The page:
The Google News Lab in 2016, and where we’re headed
It’s been quite a year for the news industry. The events of the last year have brought many of the opportunities and challenges that news organizations face every day to national and international attention. Topics like fake news, the future of data journalism and polling, fact-checking, investigative journalism, and many more are no longer just happening at news industry conferences — they’re now part of the public conversation.
That’s a good thing, because the tools and technology the Internet makes possible today have great potential to make us more informed — but also present challenges to our information ecosystem. It will take news organizations, tech companies, and news consumers working together to ensure the future of quality journalism is bright.
Here at the Google News Lab, our mission to collaborate with journalists and entrepreneurs to help build the future of media. Throughout 2016, we’ve been working alongside news organizations and innovators around the world to help address the most important topics at the intersection of media and technology. In particular, we’re focusing on Trust and Verification, Data Journalism, Inclusive Storytelling, and Immersive Storytelling.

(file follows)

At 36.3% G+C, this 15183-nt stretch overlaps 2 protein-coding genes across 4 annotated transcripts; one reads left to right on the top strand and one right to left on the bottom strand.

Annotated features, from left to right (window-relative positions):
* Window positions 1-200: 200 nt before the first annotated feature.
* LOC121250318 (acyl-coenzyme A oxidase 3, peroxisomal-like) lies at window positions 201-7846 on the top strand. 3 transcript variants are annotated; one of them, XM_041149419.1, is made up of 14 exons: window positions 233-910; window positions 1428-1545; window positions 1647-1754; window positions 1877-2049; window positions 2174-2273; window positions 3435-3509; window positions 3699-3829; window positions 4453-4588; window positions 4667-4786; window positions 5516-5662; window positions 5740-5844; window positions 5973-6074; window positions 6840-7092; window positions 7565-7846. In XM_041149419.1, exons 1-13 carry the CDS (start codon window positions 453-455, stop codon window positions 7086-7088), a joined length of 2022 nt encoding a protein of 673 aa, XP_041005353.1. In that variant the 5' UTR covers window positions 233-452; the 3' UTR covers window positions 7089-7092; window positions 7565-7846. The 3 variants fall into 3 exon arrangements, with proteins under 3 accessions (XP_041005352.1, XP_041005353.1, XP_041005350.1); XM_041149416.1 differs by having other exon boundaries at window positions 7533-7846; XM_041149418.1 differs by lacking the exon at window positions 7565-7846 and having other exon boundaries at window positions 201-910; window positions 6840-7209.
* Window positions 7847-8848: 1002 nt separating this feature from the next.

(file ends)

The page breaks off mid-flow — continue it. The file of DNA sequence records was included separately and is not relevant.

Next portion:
So as we close out the year, I wanted to share some of what we’ve done and talk about where we’re heading, with a goal of opening us up for feedback from the broader news community. Please leave your ideas or thoughts in the comments below.
Here’s a snapshot of what our work looked like in 2016:
Trust and Verification
Trust in media has never been a more important topic. The internet has empowered everyone to create content and engage in eyewitness reporting at a scale never before possible — but it’s also made it harder to separate fact from fiction. How can we help newsrooms and journalists leverage the opportunity of the web to expand their coverage while working together to improve trust in news organizations?
At the center of our efforts around this topic is the First Draft coalition, which we started in 2015 with seven social media verification organizations to create standards and best practices in the news industry for verifying eyewitness media content and combating fake news. In 2016, we expanded the coalition to over 80 partners worldwide, and were thrilled to welcome Facebook and Twitter as well. Any news organization can sign up, and in 2017, we’ll be working with the coalition to engage in more projects like Electionland, our polling place verification initiative.